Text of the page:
iW: How did the project start?
Alberto Vendemmiati: It started with the idea of doing a reportage on Afghanistan with Ettore Mo. Gino Strada, the doctor asked us to join the project so he could go and survey the area to build the hospital. During the first trip we shot a 75-minute film that was broadcast on RAI 3 in Italy and as a result people donated $175,000 to build the hospital.
iW: How did you live while you were shooting in Afghanistan?
Vendemmiati: It’s different on each trip. On the first trip we lived in the barracks, semi-empty buildings that provide basic shelter, with the Mujaheddin. We ate with them and slept in the same room with them, on the floor in our sleeping bags. They’re very hospitable and did everything they could to make us feel comfortable, but they have nothing. So the most they could do was lend us blankets. They always fussed over us, within reason of course. They shared with us whatever they had.
Lazzaretti: We ate rice every day and mutton once in a while.
iW: What were your work-days like?
Vendemmiati: We started in the morning and went with them until early afternoon, then we had to stop because of the curfew. Curfew was at sundown. It’s unofficial but no one goes out after dark.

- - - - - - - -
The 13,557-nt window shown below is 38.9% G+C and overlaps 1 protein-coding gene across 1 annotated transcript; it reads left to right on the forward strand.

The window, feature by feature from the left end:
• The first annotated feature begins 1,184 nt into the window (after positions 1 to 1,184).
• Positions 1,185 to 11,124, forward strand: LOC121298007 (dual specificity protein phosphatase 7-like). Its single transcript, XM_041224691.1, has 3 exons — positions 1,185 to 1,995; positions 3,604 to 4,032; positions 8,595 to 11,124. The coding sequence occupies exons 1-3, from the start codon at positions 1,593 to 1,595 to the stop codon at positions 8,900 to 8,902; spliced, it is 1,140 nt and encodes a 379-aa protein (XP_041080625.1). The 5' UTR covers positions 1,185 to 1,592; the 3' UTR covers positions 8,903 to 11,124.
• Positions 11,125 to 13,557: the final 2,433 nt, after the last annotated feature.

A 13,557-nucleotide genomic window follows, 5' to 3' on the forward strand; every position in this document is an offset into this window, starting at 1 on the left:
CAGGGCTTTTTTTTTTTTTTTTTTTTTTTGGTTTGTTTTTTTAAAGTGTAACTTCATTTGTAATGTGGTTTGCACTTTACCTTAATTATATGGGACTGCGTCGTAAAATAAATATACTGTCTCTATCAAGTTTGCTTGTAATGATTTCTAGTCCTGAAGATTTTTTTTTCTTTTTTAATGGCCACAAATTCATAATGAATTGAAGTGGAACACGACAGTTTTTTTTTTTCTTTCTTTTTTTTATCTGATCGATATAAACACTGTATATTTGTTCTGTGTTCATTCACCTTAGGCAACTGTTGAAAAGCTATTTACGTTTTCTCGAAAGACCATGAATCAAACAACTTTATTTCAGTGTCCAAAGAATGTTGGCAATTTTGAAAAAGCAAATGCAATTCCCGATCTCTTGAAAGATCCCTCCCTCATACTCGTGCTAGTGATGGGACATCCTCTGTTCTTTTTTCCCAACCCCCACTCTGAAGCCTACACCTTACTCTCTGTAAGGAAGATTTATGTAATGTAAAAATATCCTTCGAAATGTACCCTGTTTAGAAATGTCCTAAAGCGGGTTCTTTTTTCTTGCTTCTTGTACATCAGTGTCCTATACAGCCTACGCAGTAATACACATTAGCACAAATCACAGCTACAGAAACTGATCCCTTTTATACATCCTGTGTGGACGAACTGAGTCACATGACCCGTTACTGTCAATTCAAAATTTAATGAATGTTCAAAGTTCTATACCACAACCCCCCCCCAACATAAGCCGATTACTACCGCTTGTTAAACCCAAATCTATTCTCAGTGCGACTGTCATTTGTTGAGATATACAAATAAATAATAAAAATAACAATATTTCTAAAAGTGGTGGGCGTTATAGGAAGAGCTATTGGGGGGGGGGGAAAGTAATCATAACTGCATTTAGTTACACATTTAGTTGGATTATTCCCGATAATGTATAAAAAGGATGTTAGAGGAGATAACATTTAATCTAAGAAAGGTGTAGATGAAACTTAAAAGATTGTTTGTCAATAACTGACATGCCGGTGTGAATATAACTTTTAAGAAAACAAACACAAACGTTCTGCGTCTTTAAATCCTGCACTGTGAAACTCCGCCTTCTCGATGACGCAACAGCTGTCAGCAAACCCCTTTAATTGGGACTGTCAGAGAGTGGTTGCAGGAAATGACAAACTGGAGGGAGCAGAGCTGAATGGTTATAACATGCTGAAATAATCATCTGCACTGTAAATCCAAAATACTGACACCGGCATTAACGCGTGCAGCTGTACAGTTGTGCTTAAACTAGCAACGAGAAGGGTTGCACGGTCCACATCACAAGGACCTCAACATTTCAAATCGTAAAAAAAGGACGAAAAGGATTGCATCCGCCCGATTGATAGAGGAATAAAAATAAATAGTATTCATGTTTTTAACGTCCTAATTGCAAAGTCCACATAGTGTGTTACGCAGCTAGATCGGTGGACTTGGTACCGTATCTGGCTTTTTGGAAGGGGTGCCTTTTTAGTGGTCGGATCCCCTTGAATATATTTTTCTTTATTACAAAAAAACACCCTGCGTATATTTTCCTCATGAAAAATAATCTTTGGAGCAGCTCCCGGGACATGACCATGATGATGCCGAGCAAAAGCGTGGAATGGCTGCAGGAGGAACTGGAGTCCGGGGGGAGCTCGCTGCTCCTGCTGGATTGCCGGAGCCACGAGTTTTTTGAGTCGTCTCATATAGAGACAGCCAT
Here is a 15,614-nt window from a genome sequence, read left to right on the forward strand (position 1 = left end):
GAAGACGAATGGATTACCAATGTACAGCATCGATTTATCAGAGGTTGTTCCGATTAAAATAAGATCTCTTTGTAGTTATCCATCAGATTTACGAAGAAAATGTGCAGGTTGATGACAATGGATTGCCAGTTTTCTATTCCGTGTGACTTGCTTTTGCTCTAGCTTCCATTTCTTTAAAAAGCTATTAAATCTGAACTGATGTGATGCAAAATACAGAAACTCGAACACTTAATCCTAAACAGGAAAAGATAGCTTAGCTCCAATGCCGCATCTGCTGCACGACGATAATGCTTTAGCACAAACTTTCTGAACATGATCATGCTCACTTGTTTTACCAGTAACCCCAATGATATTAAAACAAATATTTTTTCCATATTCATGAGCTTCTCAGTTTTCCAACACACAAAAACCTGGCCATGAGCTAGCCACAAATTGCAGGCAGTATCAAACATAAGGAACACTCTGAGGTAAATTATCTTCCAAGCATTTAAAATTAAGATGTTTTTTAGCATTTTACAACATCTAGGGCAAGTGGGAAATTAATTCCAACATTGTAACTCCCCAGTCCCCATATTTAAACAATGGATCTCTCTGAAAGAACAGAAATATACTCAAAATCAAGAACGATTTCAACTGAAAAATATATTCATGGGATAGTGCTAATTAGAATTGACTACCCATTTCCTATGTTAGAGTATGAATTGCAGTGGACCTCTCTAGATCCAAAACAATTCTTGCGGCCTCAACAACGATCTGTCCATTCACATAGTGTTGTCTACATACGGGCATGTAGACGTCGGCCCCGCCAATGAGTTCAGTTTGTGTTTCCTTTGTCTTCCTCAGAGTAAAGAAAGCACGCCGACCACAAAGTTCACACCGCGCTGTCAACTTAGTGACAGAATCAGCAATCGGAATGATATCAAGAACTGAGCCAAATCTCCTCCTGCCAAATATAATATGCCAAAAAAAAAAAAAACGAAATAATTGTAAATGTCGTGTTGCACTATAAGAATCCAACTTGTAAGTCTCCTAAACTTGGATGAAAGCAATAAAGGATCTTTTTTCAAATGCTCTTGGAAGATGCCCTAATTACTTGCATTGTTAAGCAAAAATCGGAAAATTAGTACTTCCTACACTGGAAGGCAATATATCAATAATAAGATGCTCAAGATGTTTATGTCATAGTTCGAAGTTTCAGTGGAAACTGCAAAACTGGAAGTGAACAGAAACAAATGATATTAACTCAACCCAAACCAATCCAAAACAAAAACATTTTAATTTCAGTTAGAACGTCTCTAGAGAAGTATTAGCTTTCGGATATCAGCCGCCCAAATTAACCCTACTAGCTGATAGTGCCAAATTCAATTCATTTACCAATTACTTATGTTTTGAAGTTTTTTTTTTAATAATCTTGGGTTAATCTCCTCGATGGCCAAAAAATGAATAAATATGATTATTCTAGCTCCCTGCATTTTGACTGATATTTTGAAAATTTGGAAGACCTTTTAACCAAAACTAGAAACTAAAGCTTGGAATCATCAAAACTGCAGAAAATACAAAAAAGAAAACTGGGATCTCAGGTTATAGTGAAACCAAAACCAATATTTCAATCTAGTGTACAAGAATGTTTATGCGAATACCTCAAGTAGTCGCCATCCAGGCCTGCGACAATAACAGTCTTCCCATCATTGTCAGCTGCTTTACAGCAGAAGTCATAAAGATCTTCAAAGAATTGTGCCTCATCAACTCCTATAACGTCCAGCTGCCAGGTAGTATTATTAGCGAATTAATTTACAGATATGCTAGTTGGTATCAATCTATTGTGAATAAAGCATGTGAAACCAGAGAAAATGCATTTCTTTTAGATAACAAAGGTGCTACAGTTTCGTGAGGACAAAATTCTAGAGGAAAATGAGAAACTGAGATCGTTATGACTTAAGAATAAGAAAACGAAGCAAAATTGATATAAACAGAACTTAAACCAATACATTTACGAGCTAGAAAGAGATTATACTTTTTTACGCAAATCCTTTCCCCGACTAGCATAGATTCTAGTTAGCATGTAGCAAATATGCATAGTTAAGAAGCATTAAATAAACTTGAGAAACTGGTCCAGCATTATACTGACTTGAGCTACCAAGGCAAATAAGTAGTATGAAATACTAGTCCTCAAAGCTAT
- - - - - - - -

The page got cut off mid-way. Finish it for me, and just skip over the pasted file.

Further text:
iW: What kind of equipment did you use?
Lazzaretti: Three digital cameras, one was big and two smaller ones, lights and microphones.
iW: Tell us about the camera work.
Vendemmiati: I worked sound and second camera. Fabrizio was first camera. We did it all together, the three of us. We built an editing room in Afghanistan and wrote the script as we went along.
iW: Why did you choose to have black and white moments?
Vendemmiati: We wanted to create private moments, in which the characters share thoughts and create a commentary almost like a voice-over, which we don’t like to use and is the common convention of journalism. We had dedicated black and white only to our protagonists; for the Mujaheddin, we used the war songs.
iW: Did you stage any of it? There’s a scene in the hospital where they start a round robin of war songs — was that choreographed?
Lazzaretti: We certainly heightened those moments in the editing room, but when they wake up from the anesthesia their first impulse is to sing. It’s incredible because they may wake up without a leg without knowing it or even knowing it. With the war songs, at times they were spontaneous; other times they saw us shooting and they started singing for us.
Vendemmiati: They also liked being filmed. We were their only distraction in the hospital.
iW: How much footage did you shoot?
Vendemmiati: We shot 160 hours. We chose to record reality in a way that could be later translated in cinematic language. So in terms of shot composition, we always kept in mind how the sequence was going to come together in the editing.